LET’S be honest about it: 2014 has not been a good year for St. Lucia and many of us will be urging on its end over the next four days, hoping as well that next year will produce better results. The fact is, however, that every day, week, month or year will be what we make of it.
We say boldly that St. Lucia has not made the best of 2014 and this accounts for our poor results. Something is radically wrong when we realize that this once powerful leader in the OECS is now the only country among the six independent nations in the subregion showing negative economic growth. When this condition lasts for three successive years, we must begin asking ourselves questions, questions that touch on our leadership, resolve and the strategy being employed to get us out of the economic ditch, in which we find ourselves.
We recall the words of the Prime Minister in presenting his budget in April that St Lucia would become a prosperous and progressive nation, but only if we are determined to make it so, and herein lies the problem, because while the remedy has been recognized we do not see the prescription being issued, in short, the determination to achieve the mentioned status. As a result, there is a lot of discontent and hopelessness in the land, a lot of hungry people and people in need of all kinds of help, a lot of frustration, desperation and hardship that is giving rise to a wave of extreme measures by St Lucians, including the increasing rates of suicides that we have been witnessing.
St Lucia and St Lucians need some kind of sign that will indicate in clear and unambiguous terms that better days are indeed coming. In 2014, this was not forthcoming, regardless what the political leadership says. This economy is not going to rebound on the basis of rhetoric, finding fault and making excuses, but rather as a result of a coherent plan of action that is clearly visible to all.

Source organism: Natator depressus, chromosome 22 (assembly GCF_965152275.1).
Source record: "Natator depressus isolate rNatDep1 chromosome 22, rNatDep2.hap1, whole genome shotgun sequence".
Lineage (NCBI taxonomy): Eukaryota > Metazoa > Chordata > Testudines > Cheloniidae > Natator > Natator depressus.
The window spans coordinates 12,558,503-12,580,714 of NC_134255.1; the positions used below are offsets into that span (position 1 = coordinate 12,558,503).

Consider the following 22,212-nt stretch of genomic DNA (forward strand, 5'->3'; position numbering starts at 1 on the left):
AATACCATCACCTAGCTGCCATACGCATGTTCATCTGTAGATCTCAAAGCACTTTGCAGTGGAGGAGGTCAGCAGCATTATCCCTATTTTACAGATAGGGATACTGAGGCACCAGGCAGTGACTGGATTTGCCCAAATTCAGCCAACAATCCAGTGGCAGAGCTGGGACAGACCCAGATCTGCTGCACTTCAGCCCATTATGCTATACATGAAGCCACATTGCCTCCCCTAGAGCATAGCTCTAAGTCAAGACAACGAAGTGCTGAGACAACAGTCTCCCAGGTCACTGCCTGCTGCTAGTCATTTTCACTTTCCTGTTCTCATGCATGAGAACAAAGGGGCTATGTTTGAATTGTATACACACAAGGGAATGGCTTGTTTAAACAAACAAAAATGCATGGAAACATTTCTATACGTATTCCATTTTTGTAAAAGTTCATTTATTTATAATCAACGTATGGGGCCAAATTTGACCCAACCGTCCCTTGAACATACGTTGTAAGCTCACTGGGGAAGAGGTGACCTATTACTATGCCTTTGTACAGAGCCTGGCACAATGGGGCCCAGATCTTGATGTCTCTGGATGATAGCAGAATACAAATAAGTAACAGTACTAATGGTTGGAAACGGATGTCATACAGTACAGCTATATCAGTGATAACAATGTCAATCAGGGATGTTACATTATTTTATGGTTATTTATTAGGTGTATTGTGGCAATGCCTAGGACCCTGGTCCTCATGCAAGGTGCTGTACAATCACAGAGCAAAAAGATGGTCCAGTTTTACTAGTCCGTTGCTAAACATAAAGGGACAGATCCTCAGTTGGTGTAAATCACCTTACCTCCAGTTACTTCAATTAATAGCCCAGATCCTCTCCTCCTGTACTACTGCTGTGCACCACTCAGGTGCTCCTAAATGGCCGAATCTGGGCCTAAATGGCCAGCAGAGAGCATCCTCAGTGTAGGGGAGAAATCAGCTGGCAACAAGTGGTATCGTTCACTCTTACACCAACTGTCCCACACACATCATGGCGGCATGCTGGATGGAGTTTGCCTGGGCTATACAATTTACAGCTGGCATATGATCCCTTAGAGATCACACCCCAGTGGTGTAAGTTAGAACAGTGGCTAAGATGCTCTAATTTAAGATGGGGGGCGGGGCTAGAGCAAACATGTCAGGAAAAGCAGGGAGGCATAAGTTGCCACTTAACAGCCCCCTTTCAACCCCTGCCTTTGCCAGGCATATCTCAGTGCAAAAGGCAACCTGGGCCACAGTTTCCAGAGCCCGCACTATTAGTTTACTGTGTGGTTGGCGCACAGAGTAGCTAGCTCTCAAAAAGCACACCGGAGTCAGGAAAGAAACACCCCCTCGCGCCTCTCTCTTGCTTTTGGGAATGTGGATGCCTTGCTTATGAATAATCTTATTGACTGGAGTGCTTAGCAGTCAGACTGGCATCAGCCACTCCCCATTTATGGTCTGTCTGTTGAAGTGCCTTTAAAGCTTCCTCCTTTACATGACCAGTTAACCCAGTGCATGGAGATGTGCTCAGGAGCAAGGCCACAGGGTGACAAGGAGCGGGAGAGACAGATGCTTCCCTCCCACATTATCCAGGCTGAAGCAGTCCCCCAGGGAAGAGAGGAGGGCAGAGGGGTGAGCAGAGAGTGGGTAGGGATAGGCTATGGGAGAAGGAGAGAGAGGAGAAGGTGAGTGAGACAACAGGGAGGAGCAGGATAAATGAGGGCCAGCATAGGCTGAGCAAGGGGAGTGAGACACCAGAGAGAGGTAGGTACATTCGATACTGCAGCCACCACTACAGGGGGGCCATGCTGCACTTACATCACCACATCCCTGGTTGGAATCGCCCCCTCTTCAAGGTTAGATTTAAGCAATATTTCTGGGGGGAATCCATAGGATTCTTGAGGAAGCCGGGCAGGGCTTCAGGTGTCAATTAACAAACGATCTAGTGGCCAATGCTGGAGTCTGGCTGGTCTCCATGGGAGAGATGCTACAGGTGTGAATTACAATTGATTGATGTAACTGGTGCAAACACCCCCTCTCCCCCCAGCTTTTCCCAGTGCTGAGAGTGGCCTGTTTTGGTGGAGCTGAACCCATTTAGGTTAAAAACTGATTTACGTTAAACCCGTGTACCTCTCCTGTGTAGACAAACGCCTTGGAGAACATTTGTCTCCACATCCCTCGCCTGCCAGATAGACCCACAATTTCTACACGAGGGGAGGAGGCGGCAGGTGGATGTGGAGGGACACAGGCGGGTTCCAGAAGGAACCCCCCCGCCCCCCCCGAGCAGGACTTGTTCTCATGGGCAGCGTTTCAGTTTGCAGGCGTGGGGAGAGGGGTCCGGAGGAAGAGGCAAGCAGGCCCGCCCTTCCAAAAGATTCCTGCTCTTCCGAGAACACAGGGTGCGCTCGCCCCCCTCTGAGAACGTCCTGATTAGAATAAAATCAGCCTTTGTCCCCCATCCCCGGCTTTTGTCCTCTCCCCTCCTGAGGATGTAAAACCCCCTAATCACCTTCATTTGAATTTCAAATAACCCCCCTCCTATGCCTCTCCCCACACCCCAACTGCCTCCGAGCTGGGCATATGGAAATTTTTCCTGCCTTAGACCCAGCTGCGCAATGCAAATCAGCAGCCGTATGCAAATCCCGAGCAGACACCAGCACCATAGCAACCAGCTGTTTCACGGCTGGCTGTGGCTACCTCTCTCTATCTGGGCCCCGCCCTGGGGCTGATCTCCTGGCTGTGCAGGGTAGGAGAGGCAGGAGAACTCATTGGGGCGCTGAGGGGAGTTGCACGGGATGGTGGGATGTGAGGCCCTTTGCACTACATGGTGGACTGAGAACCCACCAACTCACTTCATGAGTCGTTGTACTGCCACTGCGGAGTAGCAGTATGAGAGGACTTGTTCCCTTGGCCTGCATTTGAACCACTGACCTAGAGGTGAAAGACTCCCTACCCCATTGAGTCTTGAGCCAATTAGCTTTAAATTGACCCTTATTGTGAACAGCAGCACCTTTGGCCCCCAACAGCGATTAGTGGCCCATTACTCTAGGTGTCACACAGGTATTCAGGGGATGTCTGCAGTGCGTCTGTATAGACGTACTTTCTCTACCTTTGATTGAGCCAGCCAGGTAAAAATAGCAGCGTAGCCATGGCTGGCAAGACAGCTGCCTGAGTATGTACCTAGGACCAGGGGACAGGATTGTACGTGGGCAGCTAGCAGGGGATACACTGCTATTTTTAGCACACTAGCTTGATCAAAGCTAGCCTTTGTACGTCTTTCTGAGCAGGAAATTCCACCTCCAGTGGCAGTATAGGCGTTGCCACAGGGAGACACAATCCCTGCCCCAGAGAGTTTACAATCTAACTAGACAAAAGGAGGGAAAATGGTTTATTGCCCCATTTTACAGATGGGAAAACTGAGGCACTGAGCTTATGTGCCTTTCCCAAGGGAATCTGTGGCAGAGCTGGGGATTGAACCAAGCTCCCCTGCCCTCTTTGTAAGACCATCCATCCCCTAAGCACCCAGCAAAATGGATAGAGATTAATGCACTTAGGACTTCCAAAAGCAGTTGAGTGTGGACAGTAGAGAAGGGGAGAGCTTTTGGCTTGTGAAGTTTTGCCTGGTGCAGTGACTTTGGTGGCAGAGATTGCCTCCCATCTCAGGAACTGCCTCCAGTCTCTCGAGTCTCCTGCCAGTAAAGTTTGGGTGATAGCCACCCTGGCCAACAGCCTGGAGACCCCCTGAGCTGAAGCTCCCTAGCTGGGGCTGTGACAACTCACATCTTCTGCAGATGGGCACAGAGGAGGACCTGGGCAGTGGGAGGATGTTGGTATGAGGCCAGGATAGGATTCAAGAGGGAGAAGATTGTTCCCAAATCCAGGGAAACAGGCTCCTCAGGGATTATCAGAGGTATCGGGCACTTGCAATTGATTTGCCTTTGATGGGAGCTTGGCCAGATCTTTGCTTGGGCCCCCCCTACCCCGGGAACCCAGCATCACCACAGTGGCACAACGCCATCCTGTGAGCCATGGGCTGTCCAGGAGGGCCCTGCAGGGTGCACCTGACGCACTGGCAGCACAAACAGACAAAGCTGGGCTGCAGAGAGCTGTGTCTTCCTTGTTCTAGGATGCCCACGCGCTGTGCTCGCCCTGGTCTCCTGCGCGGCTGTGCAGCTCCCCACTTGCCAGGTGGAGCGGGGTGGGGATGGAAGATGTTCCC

It does not require any kind of survey to reveal to us the fact that the business sector has been taking a hammering in recent months, forcing the layoffs or severing of scores of workers while decimating profitability levels of small, medium and large businesses alike and driving some of them into oblivion.
Questions must be asked when we see our neighbours turning around their own economic misfortunes, while we remain comatose or “fragile” to use the Prime Minister’s diagnosis last April. We must ask questions when we see them attracting all kinds of investment while we in St Lucia seem unable to even scratch the surface. We are not for a moment suggesting that we should be envious of our neighbours’ successes. However, the comparison cannot be ignored and we have to ask why is this so, if only to ascertain whether the strategy that we have been employing is flawed.
We have heard the government’s argument: that it has delivered to the people and that it has succeeded in stabilizing the economy etc. etc. But self-praise is no recommendation. We would surely have liked to hear most of our people, if not all of our people, singing from the same sheet. Maybe this is the resolution that we should work towards achieving as we get ready to usher in a new year.